The biology of OS pathogenesis is complex and there are limited data on risk factors in the more common sporadic form of OS. Epidemiologic studies of OS suggest that growth and development play a role in etiology [2, 32, 33]. It occurs primarily in adolescents during puberty  when bone growth is rapid and endogenous sex hormones and growth hormones are at their highest, so variation in a gene involved in regulating sex hormones is biologically plausible. Rapidly growing tissue, such as bone during puberty, is known to be highly susceptible to carcinogenesis, possibly due to rapidly proliferating osteogenic cells being more vulnerable to DNA repair errors [4, 34]. In addition, chromosomal aneuploidy is extensive in somatic OS cells, which suggests the presence of chromosomal instability[26, 27]. The increased frequency of OS in genetic predisposition syndromes [13, 15] characterized by mutations in DNA repair pathways suggests that variants in genes involved in DNA repair are also reasonable candidates.
We evaluated the association between OS and 255 candidate genes, including 4836 SNPs, from four functional pathways (growth and hormone metabolism, bone formation, DNA repair, and ribosomal). We used 3 approaches to comprehensively evaluate these biologically plausible pathways: analyses were performed at the individual SNP level, gene level and pathway level with conservative statistical corrections for multiple testing. While no genes or pathways were significantly associated with OS after correction for multiple tests, the SNP based approach identified some potentially important candidates. A total of twelve SNPs in genes from the growth and hormone metabolism, and DNA repair pathways were significantly associated with OS risk after correction for multiple tests. Two genes had multiple significant SNPs associated with risk, FANCM and GH1, after correction for multiple tests.
FANCM contained 4 SNPs significantly associated with a similar 2-fold increased risk of OS using a dominant inheritance model, the most in any gene studied. These SNPs were not correlated in our controls. One SNP is located in exon 14 and the minor or risk allele results in a nonsynonymous change from valine to leucine (Ex14+316, Val878Leu). The minor allele of this SNP is the ancestral allele and is highly conserved among other mammalian species. The three other SNPs in FANCM were intronic. FANCM has DNA-dependent ATPase activity, promotes the dissociation of DNA triplexes, and with other Fanconi anemia-associated proteins, may repair DNA at stalled replication forks [35, 36]. DNA repair must be accurate to preserve genome stability for long-term cellular viability; genetic instability is characteristic of cancer cells, and may be due, at least in part, to mutations or variation in genes that function to ensure DNA integrity .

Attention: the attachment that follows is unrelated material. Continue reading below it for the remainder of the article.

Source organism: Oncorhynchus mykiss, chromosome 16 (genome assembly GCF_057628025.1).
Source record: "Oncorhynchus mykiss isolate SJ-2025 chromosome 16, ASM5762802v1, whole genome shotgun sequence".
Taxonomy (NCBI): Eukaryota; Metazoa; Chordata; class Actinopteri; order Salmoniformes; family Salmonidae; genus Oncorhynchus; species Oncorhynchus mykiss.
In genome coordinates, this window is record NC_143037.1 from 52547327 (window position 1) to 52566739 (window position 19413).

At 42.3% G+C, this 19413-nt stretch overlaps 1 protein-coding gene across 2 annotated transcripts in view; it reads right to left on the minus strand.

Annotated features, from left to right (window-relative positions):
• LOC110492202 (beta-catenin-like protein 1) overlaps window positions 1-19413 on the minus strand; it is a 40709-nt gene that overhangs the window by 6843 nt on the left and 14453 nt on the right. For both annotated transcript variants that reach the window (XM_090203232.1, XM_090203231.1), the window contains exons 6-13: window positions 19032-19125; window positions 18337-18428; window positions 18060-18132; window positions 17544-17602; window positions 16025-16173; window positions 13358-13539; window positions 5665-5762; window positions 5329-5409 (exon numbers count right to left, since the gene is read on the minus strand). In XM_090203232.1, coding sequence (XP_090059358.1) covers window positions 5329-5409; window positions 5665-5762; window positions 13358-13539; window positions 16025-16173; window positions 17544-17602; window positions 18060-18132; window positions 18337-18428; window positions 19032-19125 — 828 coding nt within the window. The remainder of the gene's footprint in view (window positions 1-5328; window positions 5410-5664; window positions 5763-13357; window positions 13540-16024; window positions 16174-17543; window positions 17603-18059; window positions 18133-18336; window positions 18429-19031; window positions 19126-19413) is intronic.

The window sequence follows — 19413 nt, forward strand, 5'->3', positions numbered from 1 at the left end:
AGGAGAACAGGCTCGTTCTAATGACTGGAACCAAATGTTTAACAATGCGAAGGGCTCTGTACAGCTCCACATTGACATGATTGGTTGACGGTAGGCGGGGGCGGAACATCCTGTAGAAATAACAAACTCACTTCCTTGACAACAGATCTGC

Two significant SNPs were located downstream of GH1. They appear to be highly correlated in our controls, although one SNP was associated with an increased risk of OS and the other was protective. The variant in IGF1 (rs7956547, IVS2+10605) associated with a decreased risk of OS was another interesting candidate involved in growth. The insulin-like growth factor signaling system is important in the formation and homeostasis of bone, and differential expression of IGF1 has been observed in osteosarcomas [38–40]. IGFI expression is stimulated by growth hormone, and OS incidence peaks during puberty with the release of growth hormone. OS cells have been shown to be IGF1-dependent for growth, and inhibiting growth hormone release in mice decreased IGF1 serum levels and inhibited tumor growth [41–43]. In addition, animal model data from dogs, which develop OS similar to human patients (similar sites, histology and treatment response) and large breeds have a 185-fold increased risk of OS compared with small dog breeds [44, 45], suggest that a SNP in IGF1 is a main determinant of small size in dogs and is virtually absent in giant breeds . The data suggest that GH1 and IGF1 may play a role in the etiology of OS.